There are things that “everyone” knows that seemingly very few people actually do know. The other week this blog brought up such a thing, namely who is flying as passengers and who is not (link). For experts in the aviation industry and academia this was an issue that probably is well known, but perhaps not by many more than those experts. Today, we are bringing up a similar topic – the transport of goods via air around the world, i.e. air cargo. As much as it may be argued that “everyone” knows also about this topic, air cargo is probably not something that many has a good knowledge about. Even those who work outside of air cargo in the aviation industry often do not know much about it. So, here is a small overview of this crucially but less famous part of the aviation industry.
Airlines and traffic with passengers get most of the attention in the aviation industry, but the pandemic has showed how important the cargo part of the industry is. Still, it is not easy to find numbers that demonstrate this importance, at least not in comparison to passenger traffic. This is partly because a lot of cargo travels in the belly hold of passenger aircraft. A study from Cranfield stated that in 2013 half of worldwide cargo was transported in cargo aircraft and the other half in belly holds (link). This number has been stable for some time and while it has been expected that belly hold will increase, a 2018 forecast predicts that this will not happen untol 2037 (link).
As per IATA, the airlines represented by the industry organisation transport more than 50 million tons of goods annually. This is just one percent of world trade by volume, but more than a third of the total value. According to a study by the World Bank (link) the price of air cargo is about four to five times that of road transport and 12 to 16 times that of maritime transport. This is why air cargo is only competitive if what is shipped is of high value per unit and time for the transport is an important factor. This means that documents, medicine and medical equipment, perishable produce and seafood, expensive electronics and clothing, emergency spare parts, and inputs to just-in-time production are examples of items which are suitable for being transported as air cargo. The advantage of speed of delivery can be offset against the disadvantage of a higher cost for these types of items.
The COVID pandemic provided an unexpected and large boost for air cargo, with many cargo operators making sizeable profits and many airlines depending on it for survival. This resulted in increased orders for freighter aircraft as well as an increase in conversions of aircraft into freighters. However, the histrory of air cargo is one of dramatic cyclical shift in fortunes, depending on the development of the world economy. What seems safe to say is that, as per a forecast by Boeing (link), the share of air cargo linked to Asian economies will continue to grow for many years ahead (from just above 50% in 2017 to 60% over the next 20 years). A report from just a few weeks ago from IATA (link) stated that cargo volumes increased in August 2021 compared with August 2019, i.e. even when compared with pre-COVID levels. Air cargo demand was 7.7% higher in August this year, again comapred to August 2019 and at the same time capacity was down with 12% in the same comparison, setting up a favourable situation for pricing for cargo operators. The cargo load factor was 54%, which is 10 percentage points higher than in August 2019. Overall, the market situations continues to look good for air cargo and there are some who predict that the increased focus on cargo operations represents a “structural shift” in the industry (link).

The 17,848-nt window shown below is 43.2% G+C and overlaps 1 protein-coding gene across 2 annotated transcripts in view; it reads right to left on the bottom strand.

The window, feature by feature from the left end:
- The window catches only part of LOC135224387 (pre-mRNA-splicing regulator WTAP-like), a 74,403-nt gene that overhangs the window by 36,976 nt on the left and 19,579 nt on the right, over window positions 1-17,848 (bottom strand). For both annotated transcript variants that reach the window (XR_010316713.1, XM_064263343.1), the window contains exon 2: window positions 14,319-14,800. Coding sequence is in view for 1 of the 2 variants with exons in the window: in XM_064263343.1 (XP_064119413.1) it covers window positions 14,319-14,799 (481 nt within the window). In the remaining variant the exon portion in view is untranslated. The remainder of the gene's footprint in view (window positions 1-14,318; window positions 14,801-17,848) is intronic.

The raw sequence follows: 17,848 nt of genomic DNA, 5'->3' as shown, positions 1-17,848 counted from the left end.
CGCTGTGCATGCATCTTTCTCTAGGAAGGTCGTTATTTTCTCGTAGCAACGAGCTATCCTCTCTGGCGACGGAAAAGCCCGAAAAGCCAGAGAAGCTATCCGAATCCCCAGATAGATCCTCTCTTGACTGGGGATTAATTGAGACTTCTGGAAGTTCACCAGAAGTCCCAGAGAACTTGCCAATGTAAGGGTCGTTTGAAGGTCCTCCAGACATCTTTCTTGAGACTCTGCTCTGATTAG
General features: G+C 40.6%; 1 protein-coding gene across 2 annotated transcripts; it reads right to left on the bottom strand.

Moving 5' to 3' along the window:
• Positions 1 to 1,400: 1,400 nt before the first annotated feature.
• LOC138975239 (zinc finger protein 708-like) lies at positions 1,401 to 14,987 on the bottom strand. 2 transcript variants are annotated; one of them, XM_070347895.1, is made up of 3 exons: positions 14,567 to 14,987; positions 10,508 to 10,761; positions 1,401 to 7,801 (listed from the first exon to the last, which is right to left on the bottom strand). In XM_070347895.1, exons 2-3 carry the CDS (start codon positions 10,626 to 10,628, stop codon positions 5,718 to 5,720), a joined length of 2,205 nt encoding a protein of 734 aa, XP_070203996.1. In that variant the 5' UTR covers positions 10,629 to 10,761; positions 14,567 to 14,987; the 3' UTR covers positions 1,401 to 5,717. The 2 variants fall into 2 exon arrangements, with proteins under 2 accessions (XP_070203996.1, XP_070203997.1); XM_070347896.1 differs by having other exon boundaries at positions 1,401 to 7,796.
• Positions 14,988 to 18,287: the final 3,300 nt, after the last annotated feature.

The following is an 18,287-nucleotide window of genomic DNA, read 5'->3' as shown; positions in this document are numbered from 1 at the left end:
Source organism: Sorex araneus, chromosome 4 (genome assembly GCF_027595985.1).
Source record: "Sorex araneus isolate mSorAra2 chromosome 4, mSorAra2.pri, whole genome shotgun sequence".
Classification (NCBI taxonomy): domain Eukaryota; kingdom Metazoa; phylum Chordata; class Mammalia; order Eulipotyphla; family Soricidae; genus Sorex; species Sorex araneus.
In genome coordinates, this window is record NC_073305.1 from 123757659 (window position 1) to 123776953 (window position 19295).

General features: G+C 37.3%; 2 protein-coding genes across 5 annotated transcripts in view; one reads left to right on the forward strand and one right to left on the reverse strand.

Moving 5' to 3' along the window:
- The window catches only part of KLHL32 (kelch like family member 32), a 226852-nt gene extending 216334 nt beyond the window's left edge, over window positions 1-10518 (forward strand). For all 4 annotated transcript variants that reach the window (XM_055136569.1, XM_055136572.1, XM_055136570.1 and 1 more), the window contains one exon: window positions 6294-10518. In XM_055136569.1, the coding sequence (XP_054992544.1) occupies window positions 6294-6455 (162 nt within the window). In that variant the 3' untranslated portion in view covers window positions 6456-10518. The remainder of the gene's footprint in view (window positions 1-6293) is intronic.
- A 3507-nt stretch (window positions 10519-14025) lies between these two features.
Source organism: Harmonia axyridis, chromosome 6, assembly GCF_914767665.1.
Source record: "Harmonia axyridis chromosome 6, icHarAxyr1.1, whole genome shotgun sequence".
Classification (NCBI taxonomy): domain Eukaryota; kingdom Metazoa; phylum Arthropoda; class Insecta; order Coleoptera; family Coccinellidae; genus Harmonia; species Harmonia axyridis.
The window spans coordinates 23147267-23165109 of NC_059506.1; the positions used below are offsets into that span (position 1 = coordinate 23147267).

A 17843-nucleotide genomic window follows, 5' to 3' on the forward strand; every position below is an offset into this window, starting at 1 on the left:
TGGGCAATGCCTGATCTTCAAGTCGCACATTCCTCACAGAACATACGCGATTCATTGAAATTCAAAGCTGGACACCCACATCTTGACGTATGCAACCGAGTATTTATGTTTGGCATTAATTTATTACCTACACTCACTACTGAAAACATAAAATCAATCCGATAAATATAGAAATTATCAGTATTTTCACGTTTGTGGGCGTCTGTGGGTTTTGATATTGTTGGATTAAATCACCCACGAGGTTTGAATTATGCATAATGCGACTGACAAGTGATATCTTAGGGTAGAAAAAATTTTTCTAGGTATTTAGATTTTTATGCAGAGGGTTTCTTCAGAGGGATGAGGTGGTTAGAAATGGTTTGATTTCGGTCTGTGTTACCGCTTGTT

From a pilot perspective, transporting passengers has always had a higher status than transporting air cargo. Perhaps because of traditions, pay and other reasons, but also because older aircraft are normally used for cargo operations. With the pandemic and relentless competition and cost pressure among passenger airlines, the difference in status may however gradually be shrinking. Large cargo operators, such as FedEX and UPS, offer competitive career opportunities for pilots. It may be that the old myths about differences between airline pilots and “freight dogs” (link to characterstics of “freight dogs here – link) will surely live on, but during the pandemic many pilots shifted from to air cargo operators and some seem to have found that there are advantages to this type of operation.
This was just a few pieces of information about air cargo and freighter operations, but hopefully we can return to this topic to further explore it. If there are any cargo pilots out there who can provide some guidance and information, or even write a guest post, about air cargo operations that would be warmly welcomed.